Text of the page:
At a time when the consumer appetite for beef is waning amid the economic downturn, the number of cattle going into feedlots in Kansas and across the nation also has taken a steep dive.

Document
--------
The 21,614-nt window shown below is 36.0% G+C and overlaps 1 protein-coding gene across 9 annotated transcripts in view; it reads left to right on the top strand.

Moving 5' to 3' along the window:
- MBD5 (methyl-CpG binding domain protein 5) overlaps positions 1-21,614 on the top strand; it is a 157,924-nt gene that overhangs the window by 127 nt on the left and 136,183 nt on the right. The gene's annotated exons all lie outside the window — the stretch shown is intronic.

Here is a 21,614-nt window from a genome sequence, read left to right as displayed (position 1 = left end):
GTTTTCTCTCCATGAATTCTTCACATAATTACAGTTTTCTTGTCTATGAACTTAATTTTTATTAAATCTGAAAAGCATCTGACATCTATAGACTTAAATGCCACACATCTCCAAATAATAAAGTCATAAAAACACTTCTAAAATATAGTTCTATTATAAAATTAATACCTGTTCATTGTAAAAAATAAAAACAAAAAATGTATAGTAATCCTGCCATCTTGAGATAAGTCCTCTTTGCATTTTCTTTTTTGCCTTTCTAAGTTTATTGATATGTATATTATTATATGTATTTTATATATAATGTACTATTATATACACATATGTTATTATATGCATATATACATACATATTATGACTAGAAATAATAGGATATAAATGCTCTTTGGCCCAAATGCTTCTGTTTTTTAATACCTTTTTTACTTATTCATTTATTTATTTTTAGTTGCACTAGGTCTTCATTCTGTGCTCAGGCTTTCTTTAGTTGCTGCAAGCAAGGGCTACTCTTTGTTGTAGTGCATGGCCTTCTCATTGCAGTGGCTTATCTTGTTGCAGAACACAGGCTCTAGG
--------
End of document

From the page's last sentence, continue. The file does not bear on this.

At a time when the consumer appetite for beef is waning amid the economic downturn, the number of cattle going into feedlots in Kansas and across the nation also has taken a steep dive.The latest cattle-on-feed statistics come at a time of high input costs for fattening the beef and deep losses for the nation’s cattle-feeding industry.On Monday, the Kansas Agricultural Statistics Service reported the state had 2.23 million head of cattle in the its large feedyards as of Nov. 1. That number is down 8 percent from the same month a year ago, but up 3 percent from last month.Cattlemen during October also placed 15 percent fewer cattle on feed, meaning the available slaughter supply will remain tight in the coming months. Marketings of cattle — or the number of animals leaving the feedyard for slaughter — were down 12 percent in October, compared with the same month last year in Kansas.At Hitch II feeders, assistant manager Dale Nicodemus said the feedyard near Garden City is running at less than three-fourths full. The feedyard has a capacity of 45,000 head.“At this time of year, that is significant. Most of the time we are jammed full at this time of the year," Nicodemus said.Some of the smaller feedyards, those with a capacity of fewer than 1,000 head of cattle, are empty and for sale, he said.“Normally we are very full this time of year. The fall run was very small this year — almost nonexistent,” Nicodemus said.He blamed the smaller numbers of cattle coming into the yard in part to a wetter year in Kansas that has allowed cattle to remain on grazing longer and to drought conditions elsewhere that have forced producers to cut the size of their herds.The Kansas numbers were reflective of trends nationwide.The U.S. inventory of cattle and calves on feed totaled 11 million head on Nov. 1, down 7 percent from the same month last year. Placements nationwide during October were down nearly 11 percent below 2007 to 2.44 million cattle, while marketings were down 3 percent from last year to 1.81 million cattle.While cattle supplies have tightened a little more than the industry was expecting before the report came out, the big story remains what is happening to the demand side, said James Mintert, a Kansas State University economist. Industry experts say the economic downturn may continue to affect the demand for beef, particularly more expensive cuts, such as tenderloin, as cash-strapped consumers turn to cheaper cuts or to chicken or pork.